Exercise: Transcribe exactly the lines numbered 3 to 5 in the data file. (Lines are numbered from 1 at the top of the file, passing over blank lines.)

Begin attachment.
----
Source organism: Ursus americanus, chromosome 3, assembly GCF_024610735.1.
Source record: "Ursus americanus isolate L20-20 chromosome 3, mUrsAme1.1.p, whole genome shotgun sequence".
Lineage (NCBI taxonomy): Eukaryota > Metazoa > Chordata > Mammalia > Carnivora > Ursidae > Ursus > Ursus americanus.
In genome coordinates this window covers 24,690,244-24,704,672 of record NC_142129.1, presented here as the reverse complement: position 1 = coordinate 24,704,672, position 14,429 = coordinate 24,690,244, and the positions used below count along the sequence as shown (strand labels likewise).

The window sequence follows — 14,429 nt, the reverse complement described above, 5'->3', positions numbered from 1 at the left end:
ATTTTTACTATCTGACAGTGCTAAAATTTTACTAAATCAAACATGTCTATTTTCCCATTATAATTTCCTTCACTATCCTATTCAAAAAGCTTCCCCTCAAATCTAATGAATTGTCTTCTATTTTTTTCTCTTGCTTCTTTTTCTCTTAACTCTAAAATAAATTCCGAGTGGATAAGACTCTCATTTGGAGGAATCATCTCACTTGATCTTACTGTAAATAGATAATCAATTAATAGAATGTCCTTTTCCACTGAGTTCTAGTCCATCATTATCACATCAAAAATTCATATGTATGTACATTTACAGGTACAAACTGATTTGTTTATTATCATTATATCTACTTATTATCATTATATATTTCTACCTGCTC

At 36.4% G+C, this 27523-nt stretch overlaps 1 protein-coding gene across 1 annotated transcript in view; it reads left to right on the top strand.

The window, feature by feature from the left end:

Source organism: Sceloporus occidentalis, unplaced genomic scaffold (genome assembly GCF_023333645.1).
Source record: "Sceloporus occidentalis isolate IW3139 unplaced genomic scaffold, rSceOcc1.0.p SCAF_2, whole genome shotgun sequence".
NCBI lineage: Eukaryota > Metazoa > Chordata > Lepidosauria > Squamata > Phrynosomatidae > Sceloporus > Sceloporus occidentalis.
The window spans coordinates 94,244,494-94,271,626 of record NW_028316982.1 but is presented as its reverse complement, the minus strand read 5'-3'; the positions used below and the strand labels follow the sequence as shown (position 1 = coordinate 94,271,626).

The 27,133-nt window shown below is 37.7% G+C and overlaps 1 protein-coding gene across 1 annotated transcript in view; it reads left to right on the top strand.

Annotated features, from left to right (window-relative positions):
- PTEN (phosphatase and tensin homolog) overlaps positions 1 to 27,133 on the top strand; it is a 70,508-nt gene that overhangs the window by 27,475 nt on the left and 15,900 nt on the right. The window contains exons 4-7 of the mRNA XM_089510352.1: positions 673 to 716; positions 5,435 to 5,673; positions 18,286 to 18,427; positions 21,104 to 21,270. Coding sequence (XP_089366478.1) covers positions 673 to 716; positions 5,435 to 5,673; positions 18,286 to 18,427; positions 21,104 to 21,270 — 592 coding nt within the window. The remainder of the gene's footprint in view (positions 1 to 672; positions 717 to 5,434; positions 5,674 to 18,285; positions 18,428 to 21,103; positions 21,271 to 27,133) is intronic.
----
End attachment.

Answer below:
Lineage (NCBI taxonomy): Eukaryota > Metazoa > Chordata > Mammalia > Carnivora > Ursidae > Ursus > Ursus americanus.
In genome coordinates this window covers 24,690,244-24,704,672 of record NC_142129.1, presented here as the reverse complement: position 1 = coordinate 24,704,672, position 14,429 = coordinate 24,690,244, and the positions used below count along the sequence as shown (strand labels likewise).

The window sequence follows — 14,429 nt, the reverse complement described above, 5'->3', positions numbered from 1 at the left end: